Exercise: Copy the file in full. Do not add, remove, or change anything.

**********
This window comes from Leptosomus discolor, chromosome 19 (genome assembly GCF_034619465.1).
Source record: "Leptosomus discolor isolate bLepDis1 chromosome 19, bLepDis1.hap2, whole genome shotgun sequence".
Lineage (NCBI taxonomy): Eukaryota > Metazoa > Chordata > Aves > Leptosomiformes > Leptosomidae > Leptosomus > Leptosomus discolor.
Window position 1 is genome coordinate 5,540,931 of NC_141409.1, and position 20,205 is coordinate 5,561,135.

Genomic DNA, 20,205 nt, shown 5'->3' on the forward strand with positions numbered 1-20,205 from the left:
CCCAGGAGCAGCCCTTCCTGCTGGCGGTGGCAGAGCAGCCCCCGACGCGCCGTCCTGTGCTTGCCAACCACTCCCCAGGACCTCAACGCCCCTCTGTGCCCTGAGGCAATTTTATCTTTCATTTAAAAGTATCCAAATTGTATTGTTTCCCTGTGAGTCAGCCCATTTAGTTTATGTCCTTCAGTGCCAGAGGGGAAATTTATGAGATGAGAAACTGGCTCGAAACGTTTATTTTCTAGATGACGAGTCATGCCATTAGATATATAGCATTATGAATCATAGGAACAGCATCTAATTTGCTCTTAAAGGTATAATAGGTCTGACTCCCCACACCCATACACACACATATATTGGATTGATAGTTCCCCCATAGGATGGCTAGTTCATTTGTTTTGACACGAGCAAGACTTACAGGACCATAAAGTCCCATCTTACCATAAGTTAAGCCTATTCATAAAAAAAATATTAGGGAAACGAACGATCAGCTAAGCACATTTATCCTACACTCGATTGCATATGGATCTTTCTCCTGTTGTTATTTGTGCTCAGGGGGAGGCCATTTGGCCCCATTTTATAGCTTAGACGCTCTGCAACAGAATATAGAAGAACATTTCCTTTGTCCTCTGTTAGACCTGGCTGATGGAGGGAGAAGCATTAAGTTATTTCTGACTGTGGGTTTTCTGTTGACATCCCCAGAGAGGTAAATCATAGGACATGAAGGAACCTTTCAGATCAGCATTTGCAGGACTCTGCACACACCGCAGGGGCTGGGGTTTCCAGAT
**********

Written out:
This window comes from Leptosomus discolor, chromosome 19 (genome assembly GCF_034619465.1).
Source record: "Leptosomus discolor isolate bLepDis1 chromosome 19, bLepDis1.hap2, whole genome shotgun sequence".
Lineage (NCBI taxonomy): Eukaryota > Metazoa > Chordata > Aves > Leptosomiformes > Leptosomidae > Leptosomus > Leptosomus discolor.
Window position 1 is genome coordinate 5,540,931 of NC_141409.1, and position 20,205 is coordinate 5,561,135.

Genomic DNA, 20,205 nt, shown 5'->3' on the forward strand with positions numbered 1-20,205 from the left:
CCCAGGAGCAGCCCTTCCTGCTGGCGGTGGCAGAGCAGCCCCCGACGCGCCGTCCTGTGCTTGCCAACCACTCCCCAGGACCTCAACGCCCCTCTGTGCCCTGAGGCAATTTTATCTTTCATTTAAAAGTATCCAAATTGTATTGTTTCCCTGTGAGTCAGCCCATTTAGTTTATGTCCTTCAGTGCCAGAGGGGAAATTTATGAGATGAGAAACTGGCTCGAAACGTTTATTTTCTAGATGACGAGTCATGCCATTAGATATATAGCATTATGAATCATAGGAACAGCATCTAATTTGCTCTTAAAGGTATAATAGGTCTGACTCCCCACACCCATACACACACATATATTGGATTGATAGTTCCCCCATAGGATGGCTAGTTCATTTGTTTTGACACGAGCAAGACTTACAGGACCATAAAGTCCCATCTTACCATAAGTTAAGCCTATTCATAAAAAAAATATTAGGGAAACGAACGATCAGCTAAGCACATTTATCCTACACTCGATTGCATATGGATCTTTCTCCTGTTGTTATTTGTGCTCAGGGGGAGGCCATTTGGCCCCATTTTATAGCTTAGACGCTCTGCAACAGAATATAGAAGAACATTTCCTTTGTCCTCTGTTAGACCTGGCTGATGGAGGGAGAAGCATTAAGTTATTTCTGACTGTGGGTTTTCTGTTGACATCCCCAGAGAGGTAAATCATAGGACATGAAGGAACCTTTCAGATCAGCATTTGCAGGACTCTGCACACACCGCAGGGGCTGGGGTTTCCAGAT